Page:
Physical characteristics Edit
Due to the electronic nature of the aforementioned particles, a "force field" is present throughout the space around them. Interactions between these "force fields" from one particle to the next give rise to the term intermolecular forces. Dependent on distance, these intermolecular forces influence the motion of these particles and hence their thermodynamic properties. At the temperatures and pressures characteristic of many applications, these particles are normally greatly separated. This separation corresponds to a very weak attractive force. As a result, for many applications, this intermolecular force becomes negligible.
A gas also exhibits the following characteristics:
- Relatively low density and viscosity compared to the solid and liquid states of matter.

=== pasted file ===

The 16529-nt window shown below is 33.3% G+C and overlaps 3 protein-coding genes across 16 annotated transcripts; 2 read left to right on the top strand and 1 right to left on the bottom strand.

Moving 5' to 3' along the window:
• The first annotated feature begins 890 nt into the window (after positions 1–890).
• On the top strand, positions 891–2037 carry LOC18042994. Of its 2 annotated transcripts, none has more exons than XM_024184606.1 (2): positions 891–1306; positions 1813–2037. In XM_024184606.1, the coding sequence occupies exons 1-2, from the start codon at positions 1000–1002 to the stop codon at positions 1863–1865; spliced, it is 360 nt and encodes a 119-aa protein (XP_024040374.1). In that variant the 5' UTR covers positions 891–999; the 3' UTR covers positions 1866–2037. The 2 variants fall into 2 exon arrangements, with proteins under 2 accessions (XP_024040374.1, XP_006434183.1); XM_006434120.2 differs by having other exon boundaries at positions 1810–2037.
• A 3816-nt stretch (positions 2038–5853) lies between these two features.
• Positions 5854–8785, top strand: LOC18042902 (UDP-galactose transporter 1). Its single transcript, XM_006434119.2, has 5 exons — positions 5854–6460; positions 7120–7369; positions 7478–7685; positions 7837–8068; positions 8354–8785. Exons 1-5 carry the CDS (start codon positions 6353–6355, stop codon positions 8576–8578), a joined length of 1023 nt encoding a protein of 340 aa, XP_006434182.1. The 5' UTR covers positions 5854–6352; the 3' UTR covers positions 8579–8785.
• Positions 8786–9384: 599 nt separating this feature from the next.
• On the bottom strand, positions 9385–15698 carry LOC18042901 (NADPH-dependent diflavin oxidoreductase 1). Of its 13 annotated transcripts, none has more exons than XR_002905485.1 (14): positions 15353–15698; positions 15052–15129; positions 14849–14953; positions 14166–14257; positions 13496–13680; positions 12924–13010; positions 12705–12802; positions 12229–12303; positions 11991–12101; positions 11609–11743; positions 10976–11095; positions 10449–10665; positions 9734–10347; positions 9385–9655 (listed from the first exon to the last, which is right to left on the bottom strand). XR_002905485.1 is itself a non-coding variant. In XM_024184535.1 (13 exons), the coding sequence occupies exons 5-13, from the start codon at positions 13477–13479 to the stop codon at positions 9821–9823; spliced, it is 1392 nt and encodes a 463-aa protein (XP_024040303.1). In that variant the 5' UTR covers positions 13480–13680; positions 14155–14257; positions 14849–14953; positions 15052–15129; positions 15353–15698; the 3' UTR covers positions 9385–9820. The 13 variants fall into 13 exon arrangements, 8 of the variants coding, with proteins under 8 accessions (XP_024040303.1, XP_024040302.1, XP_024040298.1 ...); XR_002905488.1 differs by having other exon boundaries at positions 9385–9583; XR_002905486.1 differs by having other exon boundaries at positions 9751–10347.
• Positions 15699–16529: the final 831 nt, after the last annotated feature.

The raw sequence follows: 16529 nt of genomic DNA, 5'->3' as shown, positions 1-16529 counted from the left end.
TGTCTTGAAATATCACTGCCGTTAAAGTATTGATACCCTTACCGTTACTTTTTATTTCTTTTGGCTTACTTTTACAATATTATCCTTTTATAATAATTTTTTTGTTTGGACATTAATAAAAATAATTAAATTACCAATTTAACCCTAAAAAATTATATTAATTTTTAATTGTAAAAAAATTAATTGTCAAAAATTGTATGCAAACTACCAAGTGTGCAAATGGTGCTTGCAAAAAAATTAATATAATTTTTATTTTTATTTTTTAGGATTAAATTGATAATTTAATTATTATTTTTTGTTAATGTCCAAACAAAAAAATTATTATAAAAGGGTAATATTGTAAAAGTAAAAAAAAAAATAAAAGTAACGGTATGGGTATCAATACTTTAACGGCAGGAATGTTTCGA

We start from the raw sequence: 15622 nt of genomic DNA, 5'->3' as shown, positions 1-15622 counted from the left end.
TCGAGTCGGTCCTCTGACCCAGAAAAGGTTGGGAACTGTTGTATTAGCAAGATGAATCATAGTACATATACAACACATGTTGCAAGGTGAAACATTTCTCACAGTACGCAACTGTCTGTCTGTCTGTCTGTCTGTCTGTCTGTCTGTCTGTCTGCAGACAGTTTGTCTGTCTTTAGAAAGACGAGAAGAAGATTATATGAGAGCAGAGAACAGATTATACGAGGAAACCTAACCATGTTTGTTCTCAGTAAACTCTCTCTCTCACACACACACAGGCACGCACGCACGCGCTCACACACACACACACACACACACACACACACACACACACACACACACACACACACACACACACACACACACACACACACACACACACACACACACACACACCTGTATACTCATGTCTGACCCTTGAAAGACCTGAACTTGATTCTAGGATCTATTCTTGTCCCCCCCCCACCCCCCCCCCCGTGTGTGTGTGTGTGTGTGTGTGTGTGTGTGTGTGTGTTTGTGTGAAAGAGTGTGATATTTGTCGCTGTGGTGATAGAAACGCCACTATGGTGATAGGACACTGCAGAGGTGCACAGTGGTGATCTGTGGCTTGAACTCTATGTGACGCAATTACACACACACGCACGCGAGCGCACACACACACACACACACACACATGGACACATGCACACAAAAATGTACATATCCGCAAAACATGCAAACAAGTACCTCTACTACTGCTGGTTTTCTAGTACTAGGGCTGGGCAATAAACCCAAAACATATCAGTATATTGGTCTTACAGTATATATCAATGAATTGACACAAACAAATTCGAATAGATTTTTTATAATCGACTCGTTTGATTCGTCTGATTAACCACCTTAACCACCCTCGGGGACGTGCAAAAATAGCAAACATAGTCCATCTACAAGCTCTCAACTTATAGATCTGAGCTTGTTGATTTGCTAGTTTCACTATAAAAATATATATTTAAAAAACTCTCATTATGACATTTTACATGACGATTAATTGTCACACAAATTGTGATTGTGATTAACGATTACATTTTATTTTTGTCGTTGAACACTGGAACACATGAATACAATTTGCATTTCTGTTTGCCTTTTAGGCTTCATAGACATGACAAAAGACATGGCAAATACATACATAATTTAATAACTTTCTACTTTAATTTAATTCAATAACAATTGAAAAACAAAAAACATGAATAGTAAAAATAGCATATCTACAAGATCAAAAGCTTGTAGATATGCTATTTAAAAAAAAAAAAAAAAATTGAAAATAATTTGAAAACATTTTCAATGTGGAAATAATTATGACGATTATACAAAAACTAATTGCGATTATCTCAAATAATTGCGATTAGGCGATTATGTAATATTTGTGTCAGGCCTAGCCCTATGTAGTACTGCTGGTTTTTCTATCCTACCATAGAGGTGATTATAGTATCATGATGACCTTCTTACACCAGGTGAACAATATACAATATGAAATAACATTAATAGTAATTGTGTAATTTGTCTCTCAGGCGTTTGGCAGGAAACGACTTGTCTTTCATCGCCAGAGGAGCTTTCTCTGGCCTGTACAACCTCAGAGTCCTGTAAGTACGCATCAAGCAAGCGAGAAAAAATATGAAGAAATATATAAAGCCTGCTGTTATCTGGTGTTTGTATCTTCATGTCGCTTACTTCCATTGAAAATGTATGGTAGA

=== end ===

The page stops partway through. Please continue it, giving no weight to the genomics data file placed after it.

- Will expand and contract greatly with changes in temperature or pressure, thus the term "compressible".
- Will diffuse readily, spreading apart in order to homogeneously distribute itself throughout any container.
When analyzing a system, it is typical to specify a length scale. A larger length scale may correspond to a macroscopic view of the system, while a smaller length scale corresponds to a microscopic view.
On a macroscopic scale, the quantities measured are in terms of the large scale effects that a gas has on a system or its surroundings such as its velocity, pressure, or temperature. Mathematical equations, such as the Extended hydrodynamic equations, Navier-Stokes equations and the Euler equations have been developed to attempt to model the relations of the pressure, density, temperature, and velocity of a moving gas.